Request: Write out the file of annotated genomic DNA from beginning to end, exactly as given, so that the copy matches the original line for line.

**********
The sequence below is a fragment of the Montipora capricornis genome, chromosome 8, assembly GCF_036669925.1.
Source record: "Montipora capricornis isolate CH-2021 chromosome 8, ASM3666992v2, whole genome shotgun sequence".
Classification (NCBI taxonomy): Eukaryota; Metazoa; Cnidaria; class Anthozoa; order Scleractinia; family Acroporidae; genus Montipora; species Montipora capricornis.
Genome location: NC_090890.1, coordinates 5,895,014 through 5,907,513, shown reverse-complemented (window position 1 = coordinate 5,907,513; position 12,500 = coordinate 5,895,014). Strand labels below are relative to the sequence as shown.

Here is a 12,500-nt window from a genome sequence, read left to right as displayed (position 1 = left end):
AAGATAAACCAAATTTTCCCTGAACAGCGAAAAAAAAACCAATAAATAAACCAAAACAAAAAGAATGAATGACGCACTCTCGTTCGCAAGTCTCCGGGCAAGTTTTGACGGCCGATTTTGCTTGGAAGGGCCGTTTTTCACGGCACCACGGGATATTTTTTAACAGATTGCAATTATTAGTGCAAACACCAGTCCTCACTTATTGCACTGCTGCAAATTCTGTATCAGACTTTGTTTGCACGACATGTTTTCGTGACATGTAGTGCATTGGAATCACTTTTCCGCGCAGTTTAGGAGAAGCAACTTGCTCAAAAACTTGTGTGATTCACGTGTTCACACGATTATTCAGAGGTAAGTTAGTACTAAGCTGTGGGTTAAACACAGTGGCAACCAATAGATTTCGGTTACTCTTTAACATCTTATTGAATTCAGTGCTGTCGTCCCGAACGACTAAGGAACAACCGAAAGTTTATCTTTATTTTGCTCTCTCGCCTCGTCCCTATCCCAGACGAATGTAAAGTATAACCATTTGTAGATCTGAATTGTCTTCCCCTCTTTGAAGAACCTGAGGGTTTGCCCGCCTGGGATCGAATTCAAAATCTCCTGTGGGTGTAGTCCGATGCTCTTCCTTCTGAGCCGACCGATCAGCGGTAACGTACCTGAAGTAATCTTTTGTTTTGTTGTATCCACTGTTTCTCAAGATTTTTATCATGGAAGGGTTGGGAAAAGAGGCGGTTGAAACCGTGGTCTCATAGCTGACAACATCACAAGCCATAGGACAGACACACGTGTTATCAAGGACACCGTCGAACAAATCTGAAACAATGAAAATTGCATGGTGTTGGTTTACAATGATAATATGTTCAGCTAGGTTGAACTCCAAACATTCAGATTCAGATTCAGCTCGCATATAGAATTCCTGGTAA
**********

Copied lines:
The sequence below is a fragment of the Montipora capricornis genome, chromosome 8, assembly GCF_036669925.1.
Source record: "Montipora capricornis isolate CH-2021 chromosome 8, ASM3666992v2, whole genome shotgun sequence".
Classification (NCBI taxonomy): Eukaryota; Metazoa; Cnidaria; class Anthozoa; order Scleractinia; family Acroporidae; genus Montipora; species Montipora capricornis.
Genome location: NC_090890.1, coordinates 5,895,014 through 5,907,513, shown reverse-complemented (window position 1 = coordinate 5,907,513; position 12,500 = coordinate 5,895,014). Strand labels below are relative to the sequence as shown.

Here is a 12,500-nt window from a genome sequence, read left to right as displayed (position 1 = left end):
AAGATAAACCAAATTTTCCCTGAACAGCGAAAAAAAAACCAATAAATAAACCAAAACAAAAAGAATGAATGACGCACTCTCGTTCGCAAGTCTCCGGGCAAGTTTTGACGGCCGATTTTGCTTGGAAGGGCCGTTTTTCACGGCACCACGGGATATTTTTTAACAGATTGCAATTATTAGTGCAAACACCAGTCCTCACTTATTGCACTGCTGCAAATTCTGTATCAGACTTTGTTTGCACGACATGTTTTCGTGACATGTAGTGCATTGGAATCACTTTTCCGCGCAGTTTAGGAGAAGCAACTTGCTCAAAAACTTGTGTGATTCACGTGTTCACACGATTATTCAGAGGTAAGTTAGTACTAAGCTGTGGGTTAAACACAGTGGCAACCAATAGATTTCGGTTACTCTTTAACATCTTATTGAATTCAGTGCTGTCGTCCCGAACGACTAAGGAACAACCGAAAGTTTATCTTTATTTTGCTCTCTCGCCTCGTCCCTATCCCAGACGAATGTAAAGTATAACCATTTGTAGATCTGAATTGTCTTCCCCTCTTTGAAGAACCTGAGGGTTTGCCCGCCTGGGATCGAATTCAAAATCTCCTGTGGGTGTAGTCCGATGCTCTTCCTTCTGAGCCGACCGATCAGCGGTAACGTACCTGAAGTAATCTTTTGTTTTGTTGTATCCACTGTTTCTCAAGATTTTTATCATGGAAGGGTTGGGAAAAGAGGCGGTTGAAACCGTGGTCTCATAGCTGACAACATCACAAGCCATAGGACAGACACACGTGTTATCAAGGACACCGTCGAACAAATCTGAAACAATGAAAATTGCATGGTGTTGGTTTACAATGATAATATGTTCAGCTAGGTTGAACTCCAAACATTCAGATTCAGATTCAGCTCGCATATAGAATTCCTGGTAA